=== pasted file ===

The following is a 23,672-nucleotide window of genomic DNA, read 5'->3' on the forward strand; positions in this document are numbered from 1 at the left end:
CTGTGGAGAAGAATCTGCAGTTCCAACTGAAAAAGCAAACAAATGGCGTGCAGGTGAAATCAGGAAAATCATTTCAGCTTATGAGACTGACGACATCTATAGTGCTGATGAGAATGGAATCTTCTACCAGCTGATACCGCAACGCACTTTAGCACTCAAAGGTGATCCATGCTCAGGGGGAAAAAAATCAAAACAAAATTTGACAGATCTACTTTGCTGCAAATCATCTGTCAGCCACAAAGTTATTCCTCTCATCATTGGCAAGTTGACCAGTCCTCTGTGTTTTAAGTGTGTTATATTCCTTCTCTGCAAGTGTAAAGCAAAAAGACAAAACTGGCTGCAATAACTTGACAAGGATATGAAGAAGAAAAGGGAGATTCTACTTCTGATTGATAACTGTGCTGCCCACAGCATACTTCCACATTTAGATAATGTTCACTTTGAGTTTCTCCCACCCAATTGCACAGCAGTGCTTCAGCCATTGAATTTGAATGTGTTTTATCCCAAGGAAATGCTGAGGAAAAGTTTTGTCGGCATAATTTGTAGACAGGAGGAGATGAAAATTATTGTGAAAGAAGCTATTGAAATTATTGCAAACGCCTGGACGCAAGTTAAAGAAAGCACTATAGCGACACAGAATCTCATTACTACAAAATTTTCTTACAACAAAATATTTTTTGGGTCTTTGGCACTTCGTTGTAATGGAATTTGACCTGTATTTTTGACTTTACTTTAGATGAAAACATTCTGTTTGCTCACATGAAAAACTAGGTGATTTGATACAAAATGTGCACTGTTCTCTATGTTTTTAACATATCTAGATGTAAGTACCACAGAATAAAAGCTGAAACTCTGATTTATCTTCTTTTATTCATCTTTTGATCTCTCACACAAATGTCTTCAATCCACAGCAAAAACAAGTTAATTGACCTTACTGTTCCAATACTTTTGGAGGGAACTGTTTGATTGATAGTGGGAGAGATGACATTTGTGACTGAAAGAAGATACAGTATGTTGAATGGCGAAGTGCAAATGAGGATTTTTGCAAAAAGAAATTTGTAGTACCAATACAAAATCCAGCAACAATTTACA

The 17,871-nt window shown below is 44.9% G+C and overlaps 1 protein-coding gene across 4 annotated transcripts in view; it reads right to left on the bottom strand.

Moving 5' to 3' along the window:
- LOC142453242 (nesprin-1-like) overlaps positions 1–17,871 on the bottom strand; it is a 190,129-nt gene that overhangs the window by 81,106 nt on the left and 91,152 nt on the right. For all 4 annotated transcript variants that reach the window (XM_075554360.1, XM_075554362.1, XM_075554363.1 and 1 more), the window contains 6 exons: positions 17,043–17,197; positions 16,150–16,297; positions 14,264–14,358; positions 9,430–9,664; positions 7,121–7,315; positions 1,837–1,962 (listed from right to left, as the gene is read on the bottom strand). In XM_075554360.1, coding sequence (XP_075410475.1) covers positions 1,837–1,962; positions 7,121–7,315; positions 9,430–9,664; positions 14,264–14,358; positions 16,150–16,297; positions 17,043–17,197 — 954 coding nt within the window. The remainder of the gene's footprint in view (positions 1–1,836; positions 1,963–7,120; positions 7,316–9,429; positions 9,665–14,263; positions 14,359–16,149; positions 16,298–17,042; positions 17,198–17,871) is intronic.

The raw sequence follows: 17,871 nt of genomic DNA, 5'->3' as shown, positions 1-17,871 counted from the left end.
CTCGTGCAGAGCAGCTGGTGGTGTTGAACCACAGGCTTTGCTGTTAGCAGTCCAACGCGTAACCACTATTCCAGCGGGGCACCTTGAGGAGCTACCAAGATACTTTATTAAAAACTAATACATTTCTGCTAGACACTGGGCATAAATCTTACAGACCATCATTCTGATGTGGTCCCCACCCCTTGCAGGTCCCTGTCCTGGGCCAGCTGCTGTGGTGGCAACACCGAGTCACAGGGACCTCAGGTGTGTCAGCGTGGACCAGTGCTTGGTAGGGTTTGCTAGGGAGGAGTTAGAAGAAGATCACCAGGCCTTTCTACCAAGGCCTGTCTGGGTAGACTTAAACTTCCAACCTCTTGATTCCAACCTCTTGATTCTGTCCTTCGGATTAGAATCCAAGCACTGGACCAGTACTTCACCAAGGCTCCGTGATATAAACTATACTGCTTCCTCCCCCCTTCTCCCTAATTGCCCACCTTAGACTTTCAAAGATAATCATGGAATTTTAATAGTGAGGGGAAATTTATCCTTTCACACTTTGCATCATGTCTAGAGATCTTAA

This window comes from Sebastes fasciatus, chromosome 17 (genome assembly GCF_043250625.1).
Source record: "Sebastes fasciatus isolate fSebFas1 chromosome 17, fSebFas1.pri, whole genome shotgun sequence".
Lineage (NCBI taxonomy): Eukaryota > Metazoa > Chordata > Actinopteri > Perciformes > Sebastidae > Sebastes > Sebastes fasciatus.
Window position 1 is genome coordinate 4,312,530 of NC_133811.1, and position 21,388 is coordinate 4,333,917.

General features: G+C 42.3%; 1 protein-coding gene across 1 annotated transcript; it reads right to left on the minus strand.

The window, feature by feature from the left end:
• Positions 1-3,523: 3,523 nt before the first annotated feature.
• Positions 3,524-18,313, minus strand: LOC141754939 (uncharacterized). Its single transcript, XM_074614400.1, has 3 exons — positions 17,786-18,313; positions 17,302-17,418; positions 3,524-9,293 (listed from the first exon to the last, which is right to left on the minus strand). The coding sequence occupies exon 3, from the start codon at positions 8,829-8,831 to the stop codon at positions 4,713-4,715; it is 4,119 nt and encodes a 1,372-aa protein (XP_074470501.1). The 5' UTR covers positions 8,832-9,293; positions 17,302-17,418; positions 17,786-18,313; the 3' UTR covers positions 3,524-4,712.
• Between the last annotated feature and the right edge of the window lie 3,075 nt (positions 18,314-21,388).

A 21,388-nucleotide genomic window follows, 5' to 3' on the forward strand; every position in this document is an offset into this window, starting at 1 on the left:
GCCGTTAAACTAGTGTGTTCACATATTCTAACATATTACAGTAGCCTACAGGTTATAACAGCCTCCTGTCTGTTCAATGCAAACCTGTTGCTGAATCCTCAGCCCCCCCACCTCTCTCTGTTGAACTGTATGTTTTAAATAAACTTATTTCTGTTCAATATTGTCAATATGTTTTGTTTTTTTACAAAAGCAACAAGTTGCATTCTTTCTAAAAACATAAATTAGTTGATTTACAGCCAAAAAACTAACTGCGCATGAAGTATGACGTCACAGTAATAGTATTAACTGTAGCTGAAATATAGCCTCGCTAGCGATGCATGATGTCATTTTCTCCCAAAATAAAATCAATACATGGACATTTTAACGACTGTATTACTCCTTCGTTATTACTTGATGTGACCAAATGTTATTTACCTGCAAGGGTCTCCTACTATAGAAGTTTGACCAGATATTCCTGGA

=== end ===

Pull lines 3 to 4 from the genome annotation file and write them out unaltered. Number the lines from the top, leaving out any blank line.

The 17,871-nt window shown below is 44.9% G+C and overlaps 1 protein-coding gene across 4 annotated transcripts in view; it reads right to left on the bottom strand.

Moving 5' to 3' along the window: